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Upcoming Webinars
  Thu, May 13, 2010
  Tue, May 11, 2010

Feedback on Steve

"Exceptional and life transforming. This training should be on every corporate agenda"
CIO Pharmaceutical, Florida

"I took BPM training back in December, and Steve Towers was the instructor. The training was simply fantastic, because Steve has that rare ability to connect with his trainees. Not only did I walk away from the training with a new perspective on Business Process Management, but I walked away with an invaluable analysis tool."
Senior Systems Analyst, Barclays Bank

  Enterprise BPM
 What is BPM ?
 What is Business Process Management (BPM)?

Business Process Management (BPM) is a field of knowledge at the intersection between management and information technology, encompassing methods, techniques and tools to design, enact, control, and analyze operational business processes involving humans, organizations, applications, documents and other sources of information. The term 'operational business processes' refers to repetitive business processes performed by organizations in the context of their day-to-day operations, as opposed to strategic decision-making processes which are performed by the top-level management of an organization. BPM differs from business process reengineering, a management approach popular in the 1990s, in that it does not aim at one-off revolutionary changes to business processes, but at their continuous evolution. In addition, BPM usually combines management methods with information technology.

BPM covers activities performed by organizations to manage and, if necessary, to improve their business processes. While such a goal is hardly new, software tools called business process management systems (BPM systems) have made such activities faster and cheaper. BPM systems monitor the execution of the business processes so that managers can analyze and change processes in response to data, rather than just a hunch.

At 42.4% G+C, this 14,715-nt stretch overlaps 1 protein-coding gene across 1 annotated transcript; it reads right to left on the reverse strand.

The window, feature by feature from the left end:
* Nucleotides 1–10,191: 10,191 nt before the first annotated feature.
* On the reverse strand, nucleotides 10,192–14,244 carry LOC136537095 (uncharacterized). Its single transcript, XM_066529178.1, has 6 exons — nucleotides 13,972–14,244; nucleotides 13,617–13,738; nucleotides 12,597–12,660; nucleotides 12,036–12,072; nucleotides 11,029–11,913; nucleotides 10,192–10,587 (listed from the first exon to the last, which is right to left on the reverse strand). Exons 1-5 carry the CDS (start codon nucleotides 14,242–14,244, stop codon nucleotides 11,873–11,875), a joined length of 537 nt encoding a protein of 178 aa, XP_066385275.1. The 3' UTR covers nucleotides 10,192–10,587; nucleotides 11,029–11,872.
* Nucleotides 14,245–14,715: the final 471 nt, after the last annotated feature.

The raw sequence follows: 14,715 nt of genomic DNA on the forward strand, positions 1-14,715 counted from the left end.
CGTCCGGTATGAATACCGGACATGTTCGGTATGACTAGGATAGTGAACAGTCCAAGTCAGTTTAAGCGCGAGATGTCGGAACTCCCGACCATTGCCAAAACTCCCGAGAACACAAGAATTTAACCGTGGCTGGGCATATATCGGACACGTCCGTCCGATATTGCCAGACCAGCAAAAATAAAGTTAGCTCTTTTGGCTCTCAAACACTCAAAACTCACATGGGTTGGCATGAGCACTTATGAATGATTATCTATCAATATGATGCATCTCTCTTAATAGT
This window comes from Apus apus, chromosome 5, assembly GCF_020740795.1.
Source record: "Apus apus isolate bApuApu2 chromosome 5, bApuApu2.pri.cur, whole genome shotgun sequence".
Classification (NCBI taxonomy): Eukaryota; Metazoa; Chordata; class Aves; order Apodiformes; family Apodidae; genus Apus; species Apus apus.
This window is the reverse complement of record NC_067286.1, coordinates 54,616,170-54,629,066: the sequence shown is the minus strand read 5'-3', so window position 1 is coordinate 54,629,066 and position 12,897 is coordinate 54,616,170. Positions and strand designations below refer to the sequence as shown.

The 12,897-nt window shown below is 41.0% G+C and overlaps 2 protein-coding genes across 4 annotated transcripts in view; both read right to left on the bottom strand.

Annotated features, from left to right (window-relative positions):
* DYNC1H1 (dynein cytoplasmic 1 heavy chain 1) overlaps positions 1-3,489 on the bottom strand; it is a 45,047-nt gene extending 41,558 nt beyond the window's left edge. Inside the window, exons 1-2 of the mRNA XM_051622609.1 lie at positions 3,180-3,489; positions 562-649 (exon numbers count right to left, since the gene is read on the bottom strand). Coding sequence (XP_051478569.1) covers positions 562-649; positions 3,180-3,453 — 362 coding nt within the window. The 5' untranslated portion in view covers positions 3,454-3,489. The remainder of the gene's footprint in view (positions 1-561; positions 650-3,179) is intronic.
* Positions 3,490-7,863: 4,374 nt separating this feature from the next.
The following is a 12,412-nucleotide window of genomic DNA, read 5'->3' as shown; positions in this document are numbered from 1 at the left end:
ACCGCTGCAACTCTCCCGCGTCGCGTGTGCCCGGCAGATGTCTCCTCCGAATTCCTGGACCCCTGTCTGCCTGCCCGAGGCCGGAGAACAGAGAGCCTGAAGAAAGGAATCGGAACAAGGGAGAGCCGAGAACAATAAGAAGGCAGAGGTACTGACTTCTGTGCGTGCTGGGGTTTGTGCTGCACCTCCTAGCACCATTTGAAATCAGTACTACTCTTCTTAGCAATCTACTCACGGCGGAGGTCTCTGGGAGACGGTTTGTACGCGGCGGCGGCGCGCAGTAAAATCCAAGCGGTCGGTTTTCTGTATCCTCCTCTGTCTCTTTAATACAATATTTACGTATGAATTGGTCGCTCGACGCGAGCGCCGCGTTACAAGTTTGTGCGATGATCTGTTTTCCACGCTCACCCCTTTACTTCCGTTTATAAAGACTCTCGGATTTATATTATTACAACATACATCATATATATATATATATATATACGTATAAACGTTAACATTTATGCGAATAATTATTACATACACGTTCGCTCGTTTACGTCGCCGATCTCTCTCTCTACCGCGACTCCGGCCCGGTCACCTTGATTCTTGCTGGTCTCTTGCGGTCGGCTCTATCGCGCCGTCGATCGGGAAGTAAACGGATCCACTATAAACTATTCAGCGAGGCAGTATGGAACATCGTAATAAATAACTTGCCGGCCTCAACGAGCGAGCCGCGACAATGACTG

Why BPM?

With the rapid pace of change today, the need for transformation from today's inflexible business environment to an agile enterprise that can change direction rapidly has never been greater. Yet the structures, processes and systems that we have today are inflexible: they are incapable of rapid change. Methods and technologies for Rapid Delivery of e-Government and
e-Business Strategies are needed that support rapid business change - with systems that also change in lock-step. This is both a business problem and a computer problem.

The business process management (BPM) market at $1.0 billion in 2005 is expected to more than triple to $3.8 billion by 2012. The services oriented architecture (SOA) market at $450 million in 2005 is expected to grow rapidly through 2012, reaching $3.2 billion

(source : http://www.researchandmarkets.com/).

 What is Enterprise Architecture?

Enterprise Architecture is fundamental for enabling an enterprise to assimilate internal changes in response to the external dynamics and uncertainties of the information age environment. It not only constitutes a baseline for managing change, but also provides the mechanism by which the reality of the operating enterprise and its systems can be aligned with management intentions.